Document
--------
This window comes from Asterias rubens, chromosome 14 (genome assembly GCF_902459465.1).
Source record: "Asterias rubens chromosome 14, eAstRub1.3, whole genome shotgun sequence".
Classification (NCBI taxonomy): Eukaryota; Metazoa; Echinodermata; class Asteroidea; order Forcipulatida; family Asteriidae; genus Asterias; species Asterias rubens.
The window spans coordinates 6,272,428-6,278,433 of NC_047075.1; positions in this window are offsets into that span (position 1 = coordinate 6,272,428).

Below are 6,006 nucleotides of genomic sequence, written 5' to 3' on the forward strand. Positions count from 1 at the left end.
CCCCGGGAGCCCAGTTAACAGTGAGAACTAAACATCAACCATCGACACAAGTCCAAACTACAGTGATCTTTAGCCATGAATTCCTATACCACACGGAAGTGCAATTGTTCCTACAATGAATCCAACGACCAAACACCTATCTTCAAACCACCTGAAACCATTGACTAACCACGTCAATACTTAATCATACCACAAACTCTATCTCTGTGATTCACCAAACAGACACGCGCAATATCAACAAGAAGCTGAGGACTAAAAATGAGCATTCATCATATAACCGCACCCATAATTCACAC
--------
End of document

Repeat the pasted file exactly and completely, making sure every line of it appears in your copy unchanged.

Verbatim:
This window comes from Asterias rubens, chromosome 14 (genome assembly GCF_902459465.1).
Source record: "Asterias rubens chromosome 14, eAstRub1.3, whole genome shotgun sequence".
Classification (NCBI taxonomy): Eukaryota; Metazoa; Echinodermata; class Asteroidea; order Forcipulatida; family Asteriidae; genus Asterias; species Asterias rubens.
The window spans coordinates 6,272,428-6,278,433 of NC_047075.1; positions in this window are offsets into that span (position 1 = coordinate 6,272,428).

Below are 6,006 nucleotides of genomic sequence, written 5' to 3' on the forward strand. Positions count from 1 at the left end.
CCCCGGGAGCCCAGTTAACAGTGAGAACTAAACATCAACCATCGACACAAGTCCAAACTACAGTGATCTTTAGCCATGAATTCCTATACCACACGGAAGTGCAATTGTTCCTACAATGAATCCAACGACCAAACACCTATCTTCAAACCACCTGAAACCATTGACTAACCACGTCAATACTTAATCATACCACAAACTCTATCTCTGTGATTCACCAAACAGACACGCGCAATATCAACAAGAAGCTGAGGACTAAAAATGAGCATTCATCATATAACCGCACCCATAATTCACAC